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Jean Baptiste le Rond d'Alembert
(November 16, 1717 - October 29, 1783) France

Jean d'Alembert

Mathematician, mechanician, physicist and philosopher

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Born in Paris, d'Alembert was the illegitimate child of the writer Claudine Guérin de Tencin and the chevalier Louis-Camus Destouches, an artillery officer. Destouches was abroad at the time of d'Alembert's birth, and a couple of days after birth his mother left him on the steps of the Saint-Jean-le-Rond de Paris church. According to custom, he was named after the patron saint of the church. D'Alembert was placed in an orphanage for found children, but was soon adopted by the wife of a glazier. Destouches secretly paid for the education of Jean le Rond, but did not want his parentage officially recognised.

D'Alembert first attended a private school. The chevalier Destouches left d'Alembert an annuity of 1200 livres on his death in 1726. Under the influence of the Destouches family, at the age of twelve D'Alembert entered the jansenist Collège des Quatre-Nations (the institution was also known under the name "Collège Mazarin"). Here he studied philosophy, law, and the arts, graduating as bachelier in 1735. In his later life, D'Alembert scorned the Cartesian principles he had been taught by the Jansenists: "physical premotion, innate ideas and the vortices".

The Jansenists steered D'Alembert toward an ecclesiastical career, attempting to deter him from pursuits such as poetry and mathematics. Theology was, however, "rather unsubstantial fodder" for d'Alembert. He entered law school for two years, and was nominated avocat in 1738.

He was also interested in medicine and mathematics. Jean was first registered under the name Daremberg, but later changed it to d'Alembert. In July of 1739 he made his first contribution to the field of mathematics, pointing out the errors he had detected in L'analyse démontrée in a communication addressed to the Académie des Sciences. At the time L'analyse démontrée was a standard work, which D'Alembert himself had used to study the foundations of mathematics.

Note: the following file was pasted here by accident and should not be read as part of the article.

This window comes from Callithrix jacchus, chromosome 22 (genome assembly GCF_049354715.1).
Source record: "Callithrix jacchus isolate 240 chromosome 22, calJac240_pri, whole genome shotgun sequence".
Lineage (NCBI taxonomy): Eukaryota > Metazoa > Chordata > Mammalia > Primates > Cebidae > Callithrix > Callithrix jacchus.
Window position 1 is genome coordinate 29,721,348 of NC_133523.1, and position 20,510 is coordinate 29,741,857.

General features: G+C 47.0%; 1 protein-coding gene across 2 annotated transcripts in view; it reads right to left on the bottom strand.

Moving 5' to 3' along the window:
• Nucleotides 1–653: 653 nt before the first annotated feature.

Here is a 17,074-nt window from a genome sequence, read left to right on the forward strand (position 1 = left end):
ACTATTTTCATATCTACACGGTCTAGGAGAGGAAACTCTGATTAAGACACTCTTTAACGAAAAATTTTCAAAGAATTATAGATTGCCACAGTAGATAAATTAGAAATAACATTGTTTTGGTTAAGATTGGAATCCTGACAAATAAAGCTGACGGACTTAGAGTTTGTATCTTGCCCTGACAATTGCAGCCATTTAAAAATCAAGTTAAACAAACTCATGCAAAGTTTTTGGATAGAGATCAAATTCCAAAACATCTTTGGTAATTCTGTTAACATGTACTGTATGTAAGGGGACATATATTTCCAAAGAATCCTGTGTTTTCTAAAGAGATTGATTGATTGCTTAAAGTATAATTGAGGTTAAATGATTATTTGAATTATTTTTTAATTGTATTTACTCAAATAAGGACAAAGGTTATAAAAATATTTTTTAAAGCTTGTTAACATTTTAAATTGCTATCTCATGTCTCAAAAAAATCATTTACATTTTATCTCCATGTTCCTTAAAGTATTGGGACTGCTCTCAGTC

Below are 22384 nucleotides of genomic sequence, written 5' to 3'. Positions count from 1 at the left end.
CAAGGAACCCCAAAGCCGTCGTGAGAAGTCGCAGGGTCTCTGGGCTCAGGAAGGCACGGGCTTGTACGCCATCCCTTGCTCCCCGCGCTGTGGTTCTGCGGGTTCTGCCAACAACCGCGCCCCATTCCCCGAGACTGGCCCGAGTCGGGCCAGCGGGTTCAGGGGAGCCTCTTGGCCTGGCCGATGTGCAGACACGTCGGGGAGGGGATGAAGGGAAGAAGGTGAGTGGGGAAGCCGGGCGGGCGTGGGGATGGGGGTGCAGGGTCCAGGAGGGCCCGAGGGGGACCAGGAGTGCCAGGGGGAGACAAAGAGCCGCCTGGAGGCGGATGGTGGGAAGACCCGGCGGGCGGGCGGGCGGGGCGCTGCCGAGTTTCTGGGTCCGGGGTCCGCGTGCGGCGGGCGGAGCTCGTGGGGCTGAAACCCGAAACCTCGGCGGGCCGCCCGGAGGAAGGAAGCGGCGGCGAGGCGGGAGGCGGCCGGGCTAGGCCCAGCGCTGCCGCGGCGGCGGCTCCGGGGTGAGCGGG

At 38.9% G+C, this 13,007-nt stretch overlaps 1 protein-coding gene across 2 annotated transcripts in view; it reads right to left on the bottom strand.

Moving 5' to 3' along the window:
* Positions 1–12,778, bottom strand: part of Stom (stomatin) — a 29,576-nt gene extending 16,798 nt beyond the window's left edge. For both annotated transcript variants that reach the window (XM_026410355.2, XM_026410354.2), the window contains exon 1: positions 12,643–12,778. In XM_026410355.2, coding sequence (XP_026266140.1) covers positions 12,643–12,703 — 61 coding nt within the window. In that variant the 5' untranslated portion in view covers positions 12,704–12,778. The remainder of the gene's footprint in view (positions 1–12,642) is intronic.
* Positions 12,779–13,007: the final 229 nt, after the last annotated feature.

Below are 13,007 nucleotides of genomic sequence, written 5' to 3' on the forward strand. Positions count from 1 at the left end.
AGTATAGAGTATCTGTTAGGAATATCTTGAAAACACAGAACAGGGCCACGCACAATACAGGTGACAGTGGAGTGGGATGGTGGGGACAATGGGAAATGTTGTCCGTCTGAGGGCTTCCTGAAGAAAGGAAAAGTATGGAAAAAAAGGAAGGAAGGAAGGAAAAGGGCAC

D'Alembert was also a Latin scholar of some note and worked in the latter part of his life on a superb translation of Tacitus, from which he received wide praise including that of Denis Diderot.

In 1740, he submitted his second scientific work from the field of fluid mechanics Mémoire sur la réfraction des corps solides, which was recognized by Clairaut. In this work d'Alembert theoretically explained refraction. He also wrote about what is now called D'Alembert's paradox: that the drag on a body immersed in an inviscid, incompressible fluid is zero.

D'Alembert was a participant in several Parisian salons, particularly those of Madame Geoffrin, of the marquise du Deffand and of Mademoiselle de Lespinasse. There he met Denis Diderot.

When the Encyclopédie was organized in the late 1740s, d'Alembert was engaged as co-editor (for mathematics and science) with Diderot, and served until a series of crises temporarily interrupted the publication in 1757.

Aged 23, he entered the Académie des sciences, and joined the Académie de Berlin at 28. In 1754, d'Alembert was elected a member of the Académie française, of which he became Permanent Secretary on 9 April 1772. While he made great strides in mathematics and physics, d'Alembert is also famously known for incorrectly arguing in Croix ou Pile that the probability of a coin landing heads increased for every time that it came up tails. In gambling, the strategy of decreasing one's bet the more one wins and increasing one's bet the more one loses is therefore called the D'Alembert system, a type of martingale.

He suffered bad health for many years and his death was as the result of a bladder illness. As a known unbeliever, D'Alembert was buried in a common unmarked grave.

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Source: Wikipedia, the free encyclopedia

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